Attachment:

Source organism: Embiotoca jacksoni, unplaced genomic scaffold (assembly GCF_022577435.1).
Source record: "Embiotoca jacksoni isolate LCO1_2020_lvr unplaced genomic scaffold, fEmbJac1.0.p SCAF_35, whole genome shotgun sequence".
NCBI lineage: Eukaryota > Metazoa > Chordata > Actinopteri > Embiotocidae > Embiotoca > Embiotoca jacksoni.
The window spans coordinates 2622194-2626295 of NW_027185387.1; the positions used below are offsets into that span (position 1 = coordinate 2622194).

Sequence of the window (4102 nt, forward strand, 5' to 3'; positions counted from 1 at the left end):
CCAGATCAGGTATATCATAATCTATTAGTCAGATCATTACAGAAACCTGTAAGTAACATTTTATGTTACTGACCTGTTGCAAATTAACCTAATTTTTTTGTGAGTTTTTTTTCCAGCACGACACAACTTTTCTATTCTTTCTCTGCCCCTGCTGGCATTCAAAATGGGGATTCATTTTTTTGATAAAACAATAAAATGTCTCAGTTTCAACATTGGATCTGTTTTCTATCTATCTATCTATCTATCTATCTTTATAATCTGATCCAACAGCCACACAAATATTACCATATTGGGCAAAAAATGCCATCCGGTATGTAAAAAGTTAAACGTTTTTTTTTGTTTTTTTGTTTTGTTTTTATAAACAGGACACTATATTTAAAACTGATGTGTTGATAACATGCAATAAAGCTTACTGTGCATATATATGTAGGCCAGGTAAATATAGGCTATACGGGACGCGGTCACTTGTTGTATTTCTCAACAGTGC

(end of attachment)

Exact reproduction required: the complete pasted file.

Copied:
Source organism: Embiotoca jacksoni, unplaced genomic scaffold (assembly GCF_022577435.1).
Source record: "Embiotoca jacksoni isolate LCO1_2020_lvr unplaced genomic scaffold, fEmbJac1.0.p SCAF_35, whole genome shotgun sequence".
NCBI lineage: Eukaryota > Metazoa > Chordata > Actinopteri > Embiotocidae > Embiotoca > Embiotoca jacksoni.
The window spans coordinates 2622194-2626295 of NW_027185387.1; the positions used below are offsets into that span (position 1 = coordinate 2622194).

Sequence of the window (4102 nt, forward strand, 5' to 3'; positions counted from 1 at the left end):
CCAGATCAGGTATATCATAATCTATTAGTCAGATCATTACAGAAACCTGTAAGTAACATTTTATGTTACTGACCTGTTGCAAATTAACCTAATTTTTTTGTGAGTTTTTTTTCCAGCACGACACAACTTTTCTATTCTTTCTCTGCCCCTGCTGGCATTCAAAATGGGGATTCATTTTTTTGATAAAACAATAAAATGTCTCAGTTTCAACATTGGATCTGTTTTCTATCTATCTATCTATCTATCTATCTTTATAATCTGATCCAACAGCCACACAAATATTACCATATTGGGCAAAAAATGCCATCCGGTATGTAAAAAGTTAAACGTTTTTTTTTGTTTTTTTGTTTTGTTTTTATAAACAGGACACTATATTTAAAACTGATGTGTTGATAACATGCAATAAAGCTTACTGTGCATATATATGTAGGCCAGGTAAATATAGGCTATACGGGACGCGGTCACTTGTTGTATTTCTCAACAGTGC